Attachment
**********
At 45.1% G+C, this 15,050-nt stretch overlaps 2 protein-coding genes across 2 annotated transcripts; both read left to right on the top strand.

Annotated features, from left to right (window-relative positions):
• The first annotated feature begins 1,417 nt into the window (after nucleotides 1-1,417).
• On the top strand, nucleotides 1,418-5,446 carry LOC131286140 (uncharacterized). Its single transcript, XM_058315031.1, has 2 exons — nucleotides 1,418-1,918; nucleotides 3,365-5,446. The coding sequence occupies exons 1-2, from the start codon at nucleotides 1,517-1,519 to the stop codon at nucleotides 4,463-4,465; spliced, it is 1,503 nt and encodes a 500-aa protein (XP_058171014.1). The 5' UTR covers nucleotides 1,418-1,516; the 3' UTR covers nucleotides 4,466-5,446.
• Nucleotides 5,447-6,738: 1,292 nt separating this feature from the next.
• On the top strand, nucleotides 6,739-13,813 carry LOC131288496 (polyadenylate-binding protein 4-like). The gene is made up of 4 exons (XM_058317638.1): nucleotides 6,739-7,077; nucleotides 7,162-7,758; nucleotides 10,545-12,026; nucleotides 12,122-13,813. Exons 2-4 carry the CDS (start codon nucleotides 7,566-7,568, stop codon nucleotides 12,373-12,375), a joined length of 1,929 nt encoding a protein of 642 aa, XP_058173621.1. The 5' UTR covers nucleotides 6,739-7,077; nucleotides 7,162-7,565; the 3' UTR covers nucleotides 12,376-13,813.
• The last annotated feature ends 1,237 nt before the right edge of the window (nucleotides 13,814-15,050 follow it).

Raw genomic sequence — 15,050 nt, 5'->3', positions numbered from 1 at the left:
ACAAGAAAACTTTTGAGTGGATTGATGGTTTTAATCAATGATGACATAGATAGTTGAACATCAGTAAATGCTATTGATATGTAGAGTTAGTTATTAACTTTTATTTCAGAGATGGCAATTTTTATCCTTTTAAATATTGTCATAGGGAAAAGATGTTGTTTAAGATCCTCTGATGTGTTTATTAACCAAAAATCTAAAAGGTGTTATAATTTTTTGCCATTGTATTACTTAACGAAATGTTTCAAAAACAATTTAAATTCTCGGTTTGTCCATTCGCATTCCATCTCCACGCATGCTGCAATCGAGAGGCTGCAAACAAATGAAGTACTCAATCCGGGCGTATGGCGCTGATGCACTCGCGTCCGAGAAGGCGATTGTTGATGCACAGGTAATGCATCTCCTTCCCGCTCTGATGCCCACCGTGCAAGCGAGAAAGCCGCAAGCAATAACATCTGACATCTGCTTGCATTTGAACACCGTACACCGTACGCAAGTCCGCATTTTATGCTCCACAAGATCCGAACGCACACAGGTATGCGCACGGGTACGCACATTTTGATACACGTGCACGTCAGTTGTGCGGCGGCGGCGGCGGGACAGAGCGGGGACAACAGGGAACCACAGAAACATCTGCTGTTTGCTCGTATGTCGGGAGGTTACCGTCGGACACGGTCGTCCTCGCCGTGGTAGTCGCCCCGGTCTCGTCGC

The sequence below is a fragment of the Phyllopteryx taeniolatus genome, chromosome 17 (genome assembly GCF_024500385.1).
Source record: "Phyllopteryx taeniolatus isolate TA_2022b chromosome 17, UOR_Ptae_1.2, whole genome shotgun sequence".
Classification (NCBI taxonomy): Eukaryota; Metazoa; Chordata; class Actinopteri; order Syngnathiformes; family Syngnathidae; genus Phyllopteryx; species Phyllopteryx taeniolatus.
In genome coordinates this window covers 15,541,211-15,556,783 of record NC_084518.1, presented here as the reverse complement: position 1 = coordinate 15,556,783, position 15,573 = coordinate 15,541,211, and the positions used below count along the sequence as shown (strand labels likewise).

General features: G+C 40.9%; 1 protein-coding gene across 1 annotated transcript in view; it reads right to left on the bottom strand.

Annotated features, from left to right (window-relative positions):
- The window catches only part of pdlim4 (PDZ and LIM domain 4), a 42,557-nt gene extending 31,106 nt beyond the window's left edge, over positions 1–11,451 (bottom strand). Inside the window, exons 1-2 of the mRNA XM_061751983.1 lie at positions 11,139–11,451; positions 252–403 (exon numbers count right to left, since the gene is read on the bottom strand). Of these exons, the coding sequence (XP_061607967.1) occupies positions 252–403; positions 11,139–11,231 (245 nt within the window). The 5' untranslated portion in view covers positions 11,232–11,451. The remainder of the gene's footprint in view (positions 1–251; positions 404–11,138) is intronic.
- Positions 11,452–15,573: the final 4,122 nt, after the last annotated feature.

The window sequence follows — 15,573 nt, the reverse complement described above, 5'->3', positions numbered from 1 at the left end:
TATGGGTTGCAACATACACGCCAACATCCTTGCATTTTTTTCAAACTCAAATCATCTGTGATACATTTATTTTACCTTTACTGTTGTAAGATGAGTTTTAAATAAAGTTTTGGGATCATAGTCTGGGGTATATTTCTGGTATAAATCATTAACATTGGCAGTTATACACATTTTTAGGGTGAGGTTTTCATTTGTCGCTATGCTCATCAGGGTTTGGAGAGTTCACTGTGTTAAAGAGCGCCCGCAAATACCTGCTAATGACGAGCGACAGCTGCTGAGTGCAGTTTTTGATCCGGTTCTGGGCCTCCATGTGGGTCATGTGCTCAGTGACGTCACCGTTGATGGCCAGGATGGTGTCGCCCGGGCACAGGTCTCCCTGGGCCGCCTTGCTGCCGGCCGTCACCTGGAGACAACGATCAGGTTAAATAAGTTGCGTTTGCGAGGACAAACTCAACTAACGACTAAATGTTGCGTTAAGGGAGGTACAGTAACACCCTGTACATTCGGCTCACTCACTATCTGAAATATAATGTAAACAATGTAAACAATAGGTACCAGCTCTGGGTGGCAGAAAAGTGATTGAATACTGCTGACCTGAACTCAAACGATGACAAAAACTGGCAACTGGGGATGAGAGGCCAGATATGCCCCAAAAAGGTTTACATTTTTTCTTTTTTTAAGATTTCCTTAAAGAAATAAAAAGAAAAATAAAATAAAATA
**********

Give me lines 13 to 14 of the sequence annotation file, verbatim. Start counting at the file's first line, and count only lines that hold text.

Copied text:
In genome coordinates this window covers 15,541,211-15,556,783 of record NC_084518.1, presented here as the reverse complement: position 1 = coordinate 15,556,783, position 15,573 = coordinate 15,541,211, and the positions used below count along the sequence as shown (strand labels likewise).

General features: G+C 40.9%; 1 protein-coding gene across 1 annotated transcript in view; it reads right to left on the bottom strand.